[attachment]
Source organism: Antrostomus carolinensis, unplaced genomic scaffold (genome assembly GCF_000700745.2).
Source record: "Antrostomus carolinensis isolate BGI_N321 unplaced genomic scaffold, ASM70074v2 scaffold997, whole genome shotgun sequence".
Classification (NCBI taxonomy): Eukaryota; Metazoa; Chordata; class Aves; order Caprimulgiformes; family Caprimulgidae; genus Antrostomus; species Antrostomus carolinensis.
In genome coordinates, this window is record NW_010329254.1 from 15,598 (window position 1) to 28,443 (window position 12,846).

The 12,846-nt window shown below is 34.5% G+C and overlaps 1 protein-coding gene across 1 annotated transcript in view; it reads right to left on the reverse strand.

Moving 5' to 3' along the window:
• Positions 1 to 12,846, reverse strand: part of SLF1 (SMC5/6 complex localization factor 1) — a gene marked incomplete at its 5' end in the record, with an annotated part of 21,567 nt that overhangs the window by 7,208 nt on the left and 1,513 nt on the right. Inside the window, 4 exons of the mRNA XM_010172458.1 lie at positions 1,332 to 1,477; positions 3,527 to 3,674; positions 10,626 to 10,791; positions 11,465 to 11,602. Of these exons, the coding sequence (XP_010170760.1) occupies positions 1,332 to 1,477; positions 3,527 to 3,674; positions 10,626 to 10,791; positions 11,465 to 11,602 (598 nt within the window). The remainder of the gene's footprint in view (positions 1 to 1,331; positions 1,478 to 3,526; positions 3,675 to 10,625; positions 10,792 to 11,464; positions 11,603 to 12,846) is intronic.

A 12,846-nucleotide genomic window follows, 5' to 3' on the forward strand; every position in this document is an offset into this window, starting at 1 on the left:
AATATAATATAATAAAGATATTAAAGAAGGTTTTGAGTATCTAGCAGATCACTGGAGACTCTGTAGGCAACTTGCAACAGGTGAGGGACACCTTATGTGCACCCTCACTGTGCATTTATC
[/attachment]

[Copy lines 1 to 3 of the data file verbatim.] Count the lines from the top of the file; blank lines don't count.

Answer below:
Source organism: Antrostomus carolinensis, unplaced genomic scaffold (genome assembly GCF_000700745.2).
Source record: "Antrostomus carolinensis isolate BGI_N321 unplaced genomic scaffold, ASM70074v2 scaffold997, whole genome shotgun sequence".
Classification (NCBI taxonomy): Eukaryota; Metazoa; Chordata; class Aves; order Caprimulgiformes; family Caprimulgidae; genus Antrostomus; species Antrostomus carolinensis.